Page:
In grade eleven I spraint my ankle badly. I remember how upset I was because I couldn’t walk, run or practise karate for three long weeks. But riding my bike was relatively pain free. I had a silver road bike that my parents had bought for 100 German Marks at a Polish flea market. That summer, every day after school I quickly finished my homework and then grabbed my bike and rode the 20km to my grandparent’s place, stayed for dinner and rode home again, always taking the same road straight through a shut down open coal mine.
Smooth bitumen, very few cars and a moon-like landscape with young mixed forest (re-forestation) – my grandparents and I loved the ritual and were a little sad when my ankle eventually healed and my visits became less frequent.
Naturally, I was keen to ride along memory lane this time around, only no longer able to visit my grandparents. Instead I planned to take the turn just before my grandparent’s old town sign and continue to Lichterfeld to see a gigantic piece of old coal mining equipment that I had heard about.
The Förderbrücke F60 only had a trial run a few months before the wall fell. With the changes that followed, the coal mine was closed and the huge conveyer bridge, brand new and now useless was doomed to be blown up. Instead, a volunteer group formed and took on the project of preserving it and creating a tourist attraction, an open air display with guided tours and the lot.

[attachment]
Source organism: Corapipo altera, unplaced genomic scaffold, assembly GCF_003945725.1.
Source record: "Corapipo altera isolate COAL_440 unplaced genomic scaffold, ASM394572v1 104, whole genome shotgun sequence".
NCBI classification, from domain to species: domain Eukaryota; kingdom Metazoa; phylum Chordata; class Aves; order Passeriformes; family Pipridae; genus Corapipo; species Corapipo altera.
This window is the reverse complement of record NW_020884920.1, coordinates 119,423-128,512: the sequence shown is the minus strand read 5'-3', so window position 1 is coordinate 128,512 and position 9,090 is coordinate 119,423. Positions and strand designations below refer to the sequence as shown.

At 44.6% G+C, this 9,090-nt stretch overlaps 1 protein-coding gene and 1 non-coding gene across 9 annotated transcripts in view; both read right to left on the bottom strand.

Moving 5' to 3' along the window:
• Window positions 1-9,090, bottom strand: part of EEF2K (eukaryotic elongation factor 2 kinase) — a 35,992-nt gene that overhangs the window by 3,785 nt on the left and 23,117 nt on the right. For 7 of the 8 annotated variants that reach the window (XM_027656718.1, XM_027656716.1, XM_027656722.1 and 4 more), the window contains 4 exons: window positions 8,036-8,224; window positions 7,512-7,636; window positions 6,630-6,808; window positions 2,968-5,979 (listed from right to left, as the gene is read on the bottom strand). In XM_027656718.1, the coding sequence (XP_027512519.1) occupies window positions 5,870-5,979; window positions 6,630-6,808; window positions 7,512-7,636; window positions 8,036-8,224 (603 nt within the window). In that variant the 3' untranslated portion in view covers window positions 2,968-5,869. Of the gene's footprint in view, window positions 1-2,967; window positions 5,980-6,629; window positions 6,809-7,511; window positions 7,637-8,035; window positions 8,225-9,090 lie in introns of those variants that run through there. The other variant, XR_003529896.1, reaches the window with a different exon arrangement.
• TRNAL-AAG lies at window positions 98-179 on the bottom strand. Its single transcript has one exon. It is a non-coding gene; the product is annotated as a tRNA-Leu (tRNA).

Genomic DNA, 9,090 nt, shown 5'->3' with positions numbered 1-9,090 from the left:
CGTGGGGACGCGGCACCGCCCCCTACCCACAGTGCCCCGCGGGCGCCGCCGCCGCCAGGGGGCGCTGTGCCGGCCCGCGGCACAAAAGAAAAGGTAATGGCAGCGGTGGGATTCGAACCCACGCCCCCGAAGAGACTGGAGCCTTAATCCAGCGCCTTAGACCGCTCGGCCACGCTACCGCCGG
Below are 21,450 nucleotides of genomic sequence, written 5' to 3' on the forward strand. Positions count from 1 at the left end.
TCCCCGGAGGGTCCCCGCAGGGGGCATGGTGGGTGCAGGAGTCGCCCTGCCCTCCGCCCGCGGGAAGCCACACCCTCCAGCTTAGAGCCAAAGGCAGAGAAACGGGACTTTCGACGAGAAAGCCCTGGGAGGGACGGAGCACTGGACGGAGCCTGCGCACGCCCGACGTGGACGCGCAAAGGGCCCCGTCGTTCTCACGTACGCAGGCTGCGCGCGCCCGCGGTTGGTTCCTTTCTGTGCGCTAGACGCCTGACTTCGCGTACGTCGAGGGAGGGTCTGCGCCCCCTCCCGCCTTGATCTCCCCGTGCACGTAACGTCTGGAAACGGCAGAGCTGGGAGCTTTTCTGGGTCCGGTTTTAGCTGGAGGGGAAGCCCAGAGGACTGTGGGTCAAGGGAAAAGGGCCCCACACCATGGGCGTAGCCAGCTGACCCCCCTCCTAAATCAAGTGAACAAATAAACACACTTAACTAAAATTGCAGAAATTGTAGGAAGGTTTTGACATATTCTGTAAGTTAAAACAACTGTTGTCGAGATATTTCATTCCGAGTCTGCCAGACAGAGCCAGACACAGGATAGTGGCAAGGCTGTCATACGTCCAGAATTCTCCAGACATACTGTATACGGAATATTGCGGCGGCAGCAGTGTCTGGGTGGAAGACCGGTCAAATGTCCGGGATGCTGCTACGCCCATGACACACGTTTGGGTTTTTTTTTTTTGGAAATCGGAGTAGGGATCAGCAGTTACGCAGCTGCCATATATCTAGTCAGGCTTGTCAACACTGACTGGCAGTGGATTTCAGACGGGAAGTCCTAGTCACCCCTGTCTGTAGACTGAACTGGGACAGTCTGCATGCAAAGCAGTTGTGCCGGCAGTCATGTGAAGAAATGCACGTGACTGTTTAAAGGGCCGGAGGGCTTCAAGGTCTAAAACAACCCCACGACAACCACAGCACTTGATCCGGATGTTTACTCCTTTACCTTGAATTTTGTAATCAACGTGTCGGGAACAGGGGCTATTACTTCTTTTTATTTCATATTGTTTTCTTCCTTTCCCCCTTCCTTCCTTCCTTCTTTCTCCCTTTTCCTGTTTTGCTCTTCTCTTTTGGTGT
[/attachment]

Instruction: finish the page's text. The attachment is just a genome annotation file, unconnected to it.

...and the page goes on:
I was told that I would be able to see the gigantic construction from kilometers away but I found a Road Closed sign only a few kilometer from my destination. I started following the signed detour but soon realised that it would take me a long distance away, through more open coal mining area. It got boring and I wanted to be back home for breakfast so I decided to turn around and leave the Förderbrücke for another ride.
The next morning, I took the other route, along the outer edge of the former coal mine, hopping from one village to village, one quieter and quainter than the next, separated by short stretches of birch and oak tree forests, old and ancient. This time I made it and was impressed by the pile of mining scrap metal at the edge of the former mine.
Apparently it’s the length of the Paris Eiffel Tower, just laying horizontally.
On my return trip there was still no soul to be seen on the streets but the sun came up over the horizon and I couldn’t get enough of the golden autumn colours. Another perfect morning ride… just short of 50km and Dad was about to put coffee on just as I opened the door to my parent’s apartment…